Marching On

On March 17, 2016 we are hosting the second of the double book launches of “Episodes in My Life: the Autobiography of Jan Carew” and the poetry collection “Return to the Streets” in Jan Carew’s home country of Guyana, South America. The festivities at the Moray House in Georgetown (7-9 PM) look to be as warm and welcoming as the London book launch in November 2015 when the books were first buoyantly sent off. See the wonderful review of the two books from the Morning Star, online on our homepage.

These are some of the last projects upon which Jan was working when he passed and join a growing posthumous Carew collection. These three plus years since Jan Carew passed in December 2012 have been remarkably productive with the appearance not only of these two works, but also volume I of Jan’s memoirs: “Potaro Dreams: My Youth in Guyana” (2014), and his novella for young adults, “The Riverman” (2015). (See Books section for more details.)

Though Jan was born in Guyana (then British Guiana) in 1920, he spent most of his life abroad: in Europe, in Africa, in other parts of the Caribbean, and then in North America. His periodic returns home, some of which he recounted in his autobiography “Episodes,” marked both hopeful arrivals, and bittersweet decisions to go abroad again. Many of these returns also featured meetings with Cheddi Jagan– from his first return from college and meeting the young Cheddi Jagan in the late 1940s; to an early 1960s return and plans to work as Director of Culture under the Jagan government; to his last visit in 1994. Now, President Cheddi Jagan, who had been re-elected two years before, was welcoming Jan as the President of the Association of Caribbean Studies (ACS).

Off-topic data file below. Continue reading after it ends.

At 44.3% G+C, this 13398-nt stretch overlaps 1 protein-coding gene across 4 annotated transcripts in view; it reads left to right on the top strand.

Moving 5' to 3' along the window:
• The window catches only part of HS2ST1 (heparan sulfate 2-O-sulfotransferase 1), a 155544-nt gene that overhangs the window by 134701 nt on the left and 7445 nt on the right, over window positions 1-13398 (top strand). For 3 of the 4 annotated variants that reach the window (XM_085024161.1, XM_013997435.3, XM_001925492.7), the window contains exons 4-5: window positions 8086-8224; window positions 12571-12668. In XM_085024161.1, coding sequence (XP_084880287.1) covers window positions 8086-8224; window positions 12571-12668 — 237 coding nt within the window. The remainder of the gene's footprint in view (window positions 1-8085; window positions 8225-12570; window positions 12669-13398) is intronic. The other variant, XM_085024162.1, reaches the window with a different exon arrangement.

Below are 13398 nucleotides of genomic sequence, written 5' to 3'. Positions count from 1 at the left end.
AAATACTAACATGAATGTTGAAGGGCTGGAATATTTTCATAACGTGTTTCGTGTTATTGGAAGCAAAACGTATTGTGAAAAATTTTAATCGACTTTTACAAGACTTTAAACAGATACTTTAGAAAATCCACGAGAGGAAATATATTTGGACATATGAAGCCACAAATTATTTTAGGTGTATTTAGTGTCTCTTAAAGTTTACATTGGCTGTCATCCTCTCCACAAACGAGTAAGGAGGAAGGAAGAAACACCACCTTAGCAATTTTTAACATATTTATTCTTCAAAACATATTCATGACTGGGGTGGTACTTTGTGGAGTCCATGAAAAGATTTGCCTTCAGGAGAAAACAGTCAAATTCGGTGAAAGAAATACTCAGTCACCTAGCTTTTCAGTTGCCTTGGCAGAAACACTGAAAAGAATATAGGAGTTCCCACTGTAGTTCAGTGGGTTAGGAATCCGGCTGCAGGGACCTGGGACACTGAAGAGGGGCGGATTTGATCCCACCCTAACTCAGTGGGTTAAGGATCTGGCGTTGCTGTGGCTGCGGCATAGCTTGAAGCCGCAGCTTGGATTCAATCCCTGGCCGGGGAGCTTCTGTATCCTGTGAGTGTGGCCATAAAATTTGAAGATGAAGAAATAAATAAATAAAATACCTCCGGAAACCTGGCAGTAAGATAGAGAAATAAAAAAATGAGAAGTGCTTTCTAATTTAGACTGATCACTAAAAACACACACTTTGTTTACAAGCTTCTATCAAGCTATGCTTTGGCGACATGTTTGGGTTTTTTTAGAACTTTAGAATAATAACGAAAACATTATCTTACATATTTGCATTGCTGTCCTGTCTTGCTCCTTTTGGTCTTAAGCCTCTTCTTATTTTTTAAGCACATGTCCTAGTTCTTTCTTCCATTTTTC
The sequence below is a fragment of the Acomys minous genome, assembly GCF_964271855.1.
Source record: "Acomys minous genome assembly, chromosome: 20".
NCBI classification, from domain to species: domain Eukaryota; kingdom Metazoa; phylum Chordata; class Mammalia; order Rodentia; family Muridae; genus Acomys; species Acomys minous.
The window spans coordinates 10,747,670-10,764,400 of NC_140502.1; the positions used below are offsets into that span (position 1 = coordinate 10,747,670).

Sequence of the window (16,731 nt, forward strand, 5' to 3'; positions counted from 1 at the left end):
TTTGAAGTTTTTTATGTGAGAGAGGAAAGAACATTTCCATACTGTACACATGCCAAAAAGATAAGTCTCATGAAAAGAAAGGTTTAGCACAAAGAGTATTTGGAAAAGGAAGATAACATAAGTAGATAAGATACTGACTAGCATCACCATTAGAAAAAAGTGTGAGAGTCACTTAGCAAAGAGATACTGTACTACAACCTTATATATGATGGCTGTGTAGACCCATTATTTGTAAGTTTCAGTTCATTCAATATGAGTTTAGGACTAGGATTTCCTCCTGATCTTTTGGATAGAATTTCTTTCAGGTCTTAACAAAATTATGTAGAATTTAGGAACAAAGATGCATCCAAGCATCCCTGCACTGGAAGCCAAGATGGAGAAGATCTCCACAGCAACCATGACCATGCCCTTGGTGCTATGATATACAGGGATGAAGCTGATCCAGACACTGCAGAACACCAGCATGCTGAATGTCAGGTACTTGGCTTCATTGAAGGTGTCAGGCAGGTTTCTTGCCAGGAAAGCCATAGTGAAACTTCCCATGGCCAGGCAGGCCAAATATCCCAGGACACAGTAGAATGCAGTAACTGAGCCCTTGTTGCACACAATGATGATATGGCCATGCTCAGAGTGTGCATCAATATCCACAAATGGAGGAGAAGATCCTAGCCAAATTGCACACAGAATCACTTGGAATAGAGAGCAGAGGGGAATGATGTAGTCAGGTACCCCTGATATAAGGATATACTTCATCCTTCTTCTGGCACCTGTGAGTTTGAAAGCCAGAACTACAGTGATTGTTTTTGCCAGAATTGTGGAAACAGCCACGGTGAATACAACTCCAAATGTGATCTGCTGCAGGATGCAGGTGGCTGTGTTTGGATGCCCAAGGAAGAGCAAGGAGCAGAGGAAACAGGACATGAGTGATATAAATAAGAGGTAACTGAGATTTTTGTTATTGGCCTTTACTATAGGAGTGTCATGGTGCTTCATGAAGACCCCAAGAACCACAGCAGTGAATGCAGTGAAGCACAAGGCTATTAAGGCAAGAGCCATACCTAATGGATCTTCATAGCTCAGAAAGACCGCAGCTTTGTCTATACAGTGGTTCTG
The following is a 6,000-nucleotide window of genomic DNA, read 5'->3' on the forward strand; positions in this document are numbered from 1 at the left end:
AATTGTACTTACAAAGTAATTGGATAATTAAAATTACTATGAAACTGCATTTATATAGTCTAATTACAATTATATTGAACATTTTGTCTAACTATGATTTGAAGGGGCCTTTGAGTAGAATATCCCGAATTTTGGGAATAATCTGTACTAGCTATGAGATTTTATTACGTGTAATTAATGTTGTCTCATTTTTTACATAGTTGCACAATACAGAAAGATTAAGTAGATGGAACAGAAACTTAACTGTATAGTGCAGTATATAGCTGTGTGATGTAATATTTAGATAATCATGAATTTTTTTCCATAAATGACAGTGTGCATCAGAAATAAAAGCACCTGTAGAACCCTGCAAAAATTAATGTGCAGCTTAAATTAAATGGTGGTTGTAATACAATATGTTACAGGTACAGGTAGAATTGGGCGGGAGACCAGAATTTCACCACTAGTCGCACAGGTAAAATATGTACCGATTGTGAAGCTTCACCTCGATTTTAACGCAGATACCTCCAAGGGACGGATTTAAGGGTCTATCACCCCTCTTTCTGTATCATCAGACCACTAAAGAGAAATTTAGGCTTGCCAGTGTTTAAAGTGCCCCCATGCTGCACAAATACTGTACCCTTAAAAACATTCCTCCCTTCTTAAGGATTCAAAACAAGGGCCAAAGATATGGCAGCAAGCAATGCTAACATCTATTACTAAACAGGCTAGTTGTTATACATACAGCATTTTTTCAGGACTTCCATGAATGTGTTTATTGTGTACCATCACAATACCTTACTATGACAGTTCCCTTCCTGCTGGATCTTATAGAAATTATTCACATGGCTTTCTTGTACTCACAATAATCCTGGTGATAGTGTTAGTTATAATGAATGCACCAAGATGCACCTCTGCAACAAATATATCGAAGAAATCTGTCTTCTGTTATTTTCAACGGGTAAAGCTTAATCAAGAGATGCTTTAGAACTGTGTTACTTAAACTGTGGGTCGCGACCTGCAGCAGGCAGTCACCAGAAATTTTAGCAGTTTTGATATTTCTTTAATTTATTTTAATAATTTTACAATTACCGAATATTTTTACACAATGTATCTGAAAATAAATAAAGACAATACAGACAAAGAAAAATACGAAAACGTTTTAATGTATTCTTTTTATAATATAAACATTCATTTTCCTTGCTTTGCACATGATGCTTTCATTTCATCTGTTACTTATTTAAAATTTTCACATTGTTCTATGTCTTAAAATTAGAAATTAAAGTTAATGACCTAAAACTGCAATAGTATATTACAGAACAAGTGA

Jan Carew with Cheddi Jagan President of Guyana 1994

Jan’s poems, too, as seen in this newest collection, “Return the Streets of Eternity,” clearly demonstrate that Guyana was never far away from Jan’s heart and mind. And, as much as many pieces reflect on persons, places and events in the larger global community Jan inhabited, many poems also cast a fond eye on Guyana, its beauty and challenges.

In “Tapawatara,” he muses in part:

Drowned flowers
under the running tides
peering out of amber depths
with purple eyes
defying cataracts
adamantine rocks
at Tapawatara

in the moonlight
I hear you
and I’m tempted to answer

And, in “Exile (Toronto),” he writes in part:

November was a dreaming month
when the monotonies of wide blue skies
brought to each day an insane ease.
The sunwheel danced around
eyeless sunflowers, yellow daisies,
flambeaux with stamens like parched tongues
purple anemones and bumble bees
leeching pollen from chaliced flowers
November was the month
when sea-drums echoed in my blood again